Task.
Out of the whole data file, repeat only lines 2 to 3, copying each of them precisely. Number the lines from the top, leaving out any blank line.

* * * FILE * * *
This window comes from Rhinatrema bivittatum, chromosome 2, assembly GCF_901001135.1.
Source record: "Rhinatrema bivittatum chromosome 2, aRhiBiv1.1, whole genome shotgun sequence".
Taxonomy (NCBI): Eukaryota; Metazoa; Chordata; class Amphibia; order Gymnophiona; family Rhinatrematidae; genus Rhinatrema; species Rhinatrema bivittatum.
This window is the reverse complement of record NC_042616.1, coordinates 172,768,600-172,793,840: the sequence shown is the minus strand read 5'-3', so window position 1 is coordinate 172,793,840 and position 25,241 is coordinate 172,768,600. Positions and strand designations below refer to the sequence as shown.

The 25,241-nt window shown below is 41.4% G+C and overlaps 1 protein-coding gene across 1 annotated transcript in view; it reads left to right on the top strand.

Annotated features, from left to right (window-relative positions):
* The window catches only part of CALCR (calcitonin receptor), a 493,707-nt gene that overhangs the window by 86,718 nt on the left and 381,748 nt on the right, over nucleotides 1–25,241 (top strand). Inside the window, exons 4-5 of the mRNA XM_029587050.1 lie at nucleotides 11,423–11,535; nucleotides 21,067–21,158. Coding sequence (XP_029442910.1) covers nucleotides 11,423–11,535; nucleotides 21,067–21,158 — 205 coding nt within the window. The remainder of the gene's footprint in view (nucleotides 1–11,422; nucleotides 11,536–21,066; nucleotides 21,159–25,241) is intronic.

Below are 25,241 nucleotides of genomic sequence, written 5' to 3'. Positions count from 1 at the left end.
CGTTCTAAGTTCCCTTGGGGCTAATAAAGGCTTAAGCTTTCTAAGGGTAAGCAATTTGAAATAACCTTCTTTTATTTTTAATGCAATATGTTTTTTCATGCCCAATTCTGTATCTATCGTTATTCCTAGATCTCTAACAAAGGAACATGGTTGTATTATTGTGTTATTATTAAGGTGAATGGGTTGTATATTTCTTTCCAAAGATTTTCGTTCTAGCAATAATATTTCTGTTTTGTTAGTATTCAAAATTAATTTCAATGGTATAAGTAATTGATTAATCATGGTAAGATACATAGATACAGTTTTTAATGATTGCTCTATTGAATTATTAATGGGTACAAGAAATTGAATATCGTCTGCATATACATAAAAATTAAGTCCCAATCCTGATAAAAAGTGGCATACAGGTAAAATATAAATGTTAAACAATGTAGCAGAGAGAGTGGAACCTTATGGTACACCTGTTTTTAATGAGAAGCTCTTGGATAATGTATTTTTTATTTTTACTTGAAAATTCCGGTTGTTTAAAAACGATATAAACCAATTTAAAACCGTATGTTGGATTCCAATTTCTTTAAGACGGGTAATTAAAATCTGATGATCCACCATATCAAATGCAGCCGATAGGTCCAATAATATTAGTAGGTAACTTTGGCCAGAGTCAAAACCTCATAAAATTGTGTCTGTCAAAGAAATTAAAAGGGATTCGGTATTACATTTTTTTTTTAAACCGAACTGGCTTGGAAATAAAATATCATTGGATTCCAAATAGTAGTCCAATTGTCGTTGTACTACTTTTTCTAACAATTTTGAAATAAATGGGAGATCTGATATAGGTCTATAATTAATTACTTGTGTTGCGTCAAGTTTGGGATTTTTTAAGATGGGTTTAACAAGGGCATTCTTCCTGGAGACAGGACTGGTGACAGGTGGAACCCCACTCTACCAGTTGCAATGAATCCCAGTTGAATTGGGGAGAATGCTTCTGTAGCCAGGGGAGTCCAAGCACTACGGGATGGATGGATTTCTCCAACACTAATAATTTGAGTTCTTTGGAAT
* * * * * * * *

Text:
Source record: "Rhinatrema bivittatum chromosome 2, aRhiBiv1.1, whole genome shotgun sequence".
Taxonomy (NCBI): Eukaryota; Metazoa; Chordata; class Amphibia; order Gymnophiona; family Rhinatrematidae; genus Rhinatrema; species Rhinatrema bivittatum.